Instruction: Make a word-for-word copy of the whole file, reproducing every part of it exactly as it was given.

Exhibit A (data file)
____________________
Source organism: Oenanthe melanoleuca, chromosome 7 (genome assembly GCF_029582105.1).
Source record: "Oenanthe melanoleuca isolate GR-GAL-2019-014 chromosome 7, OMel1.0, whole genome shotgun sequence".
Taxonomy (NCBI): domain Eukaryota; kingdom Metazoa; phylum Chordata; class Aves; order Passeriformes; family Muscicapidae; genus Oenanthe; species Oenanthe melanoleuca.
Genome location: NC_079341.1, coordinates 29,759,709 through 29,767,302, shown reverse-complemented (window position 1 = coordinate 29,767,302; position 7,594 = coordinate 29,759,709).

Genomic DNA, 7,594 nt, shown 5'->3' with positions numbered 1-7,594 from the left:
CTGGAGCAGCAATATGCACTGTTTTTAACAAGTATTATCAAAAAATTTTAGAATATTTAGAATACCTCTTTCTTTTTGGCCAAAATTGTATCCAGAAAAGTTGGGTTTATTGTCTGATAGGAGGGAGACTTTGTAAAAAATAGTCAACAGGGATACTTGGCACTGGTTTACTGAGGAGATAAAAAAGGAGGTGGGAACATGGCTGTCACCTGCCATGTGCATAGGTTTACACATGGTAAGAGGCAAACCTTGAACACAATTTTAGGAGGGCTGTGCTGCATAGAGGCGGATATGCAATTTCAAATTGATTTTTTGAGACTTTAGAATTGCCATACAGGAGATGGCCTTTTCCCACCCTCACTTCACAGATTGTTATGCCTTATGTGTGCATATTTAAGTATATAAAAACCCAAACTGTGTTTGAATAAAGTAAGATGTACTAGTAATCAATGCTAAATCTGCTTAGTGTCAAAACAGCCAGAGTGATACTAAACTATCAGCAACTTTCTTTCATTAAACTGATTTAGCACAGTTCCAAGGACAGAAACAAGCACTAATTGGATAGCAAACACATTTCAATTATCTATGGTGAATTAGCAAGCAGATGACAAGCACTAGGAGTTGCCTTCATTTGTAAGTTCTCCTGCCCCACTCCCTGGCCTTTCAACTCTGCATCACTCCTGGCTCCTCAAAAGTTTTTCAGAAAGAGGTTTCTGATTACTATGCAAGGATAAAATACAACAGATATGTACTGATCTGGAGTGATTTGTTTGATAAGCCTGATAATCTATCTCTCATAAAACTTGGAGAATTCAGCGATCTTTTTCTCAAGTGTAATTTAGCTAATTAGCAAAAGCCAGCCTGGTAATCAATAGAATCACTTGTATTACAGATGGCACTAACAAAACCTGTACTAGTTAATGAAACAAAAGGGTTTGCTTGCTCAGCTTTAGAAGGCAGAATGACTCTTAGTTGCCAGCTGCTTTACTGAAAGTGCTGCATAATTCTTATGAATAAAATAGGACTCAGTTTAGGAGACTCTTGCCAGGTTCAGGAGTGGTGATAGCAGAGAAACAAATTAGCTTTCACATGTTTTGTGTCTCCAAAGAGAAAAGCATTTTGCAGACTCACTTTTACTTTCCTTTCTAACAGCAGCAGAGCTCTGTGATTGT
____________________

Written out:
Source organism: Oenanthe melanoleuca, chromosome 7 (genome assembly GCF_029582105.1).
Source record: "Oenanthe melanoleuca isolate GR-GAL-2019-014 chromosome 7, OMel1.0, whole genome shotgun sequence".
Taxonomy (NCBI): domain Eukaryota; kingdom Metazoa; phylum Chordata; class Aves; order Passeriformes; family Muscicapidae; genus Oenanthe; species Oenanthe melanoleuca.
Genome location: NC_079341.1, coordinates 29,759,709 through 29,767,302, shown reverse-complemented (window position 1 = coordinate 29,767,302; position 7,594 = coordinate 29,759,709).

Genomic DNA, 7,594 nt, shown 5'->3' with positions numbered 1-7,594 from the left:
CTGGAGCAGCAATATGCACTGTTTTTAACAAGTATTATCAAAAAATTTTAGAATATTTAGAATACCTCTTTCTTTTTGGCCAAAATTGTATCCAGAAAAGTTGGGTTTATTGTCTGATAGGAGGGAGACTTTGTAAAAAATAGTCAACAGGGATACTTGGCACTGGTTTACTGAGGAGATAAAAAAGGAGGTGGGAACATGGCTGTCACCTGCCATGTGCATAGGTTTACACATGGTAAGAGGCAAACCTTGAACACAATTTTAGGAGGGCTGTGCTGCATAGAGGCGGATATGCAATTTCAAATTGATTTTTTGAGACTTTAGAATTGCCATACAGGAGATGGCCTTTTCCCACCCTCACTTCACAGATTGTTATGCCTTATGTGTGCATATTTAAGTATATAAAAACCCAAACTGTGTTTGAATAAAGTAAGATGTACTAGTAATCAATGCTAAATCTGCTTAGTGTCAAAACAGCCAGAGTGATACTAAACTATCAGCAACTTTCTTTCATTAAACTGATTTAGCACAGTTCCAAGGACAGAAACAAGCACTAATTGGATAGCAAACACATTTCAATTATCTATGGTGAATTAGCAAGCAGATGACAAGCACTAGGAGTTGCCTTCATTTGTAAGTTCTCCTGCCCCACTCCCTGGCCTTTCAACTCTGCATCACTCCTGGCTCCTCAAAAGTTTTTCAGAAAGAGGTTTCTGATTACTATGCAAGGATAAAATACAACAGATATGTACTGATCTGGAGTGATTTGTTTGATAAGCCTGATAATCTATCTCTCATAAAACTTGGAGAATTCAGCGATCTTTTTCTCAAGTGTAATTTAGCTAATTAGCAAAAGCCAGCCTGGTAATCAATAGAATCACTTGTATTACAGATGGCACTAACAAAACCTGTACTAGTTAATGAAACAAAAGGGTTTGCTTGCTCAGCTTTAGAAGGCAGAATGACTCTTAGTTGCCAGCTGCTTTACTGAAAGTGCTGCATAATTCTTATGAATAAAATAGGACTCAGTTTAGGAGACTCTTGCCAGGTTCAGGAGTGGTGATAGCAGAGAAACAAATTAGCTTTCACATGTTTTGTGTCTCCAAAGAGAAAAGCATTTTGCAGACTCACTTTTACTTTCCTTTCTAACAGCAGCAGAGCTCTGTGATTGT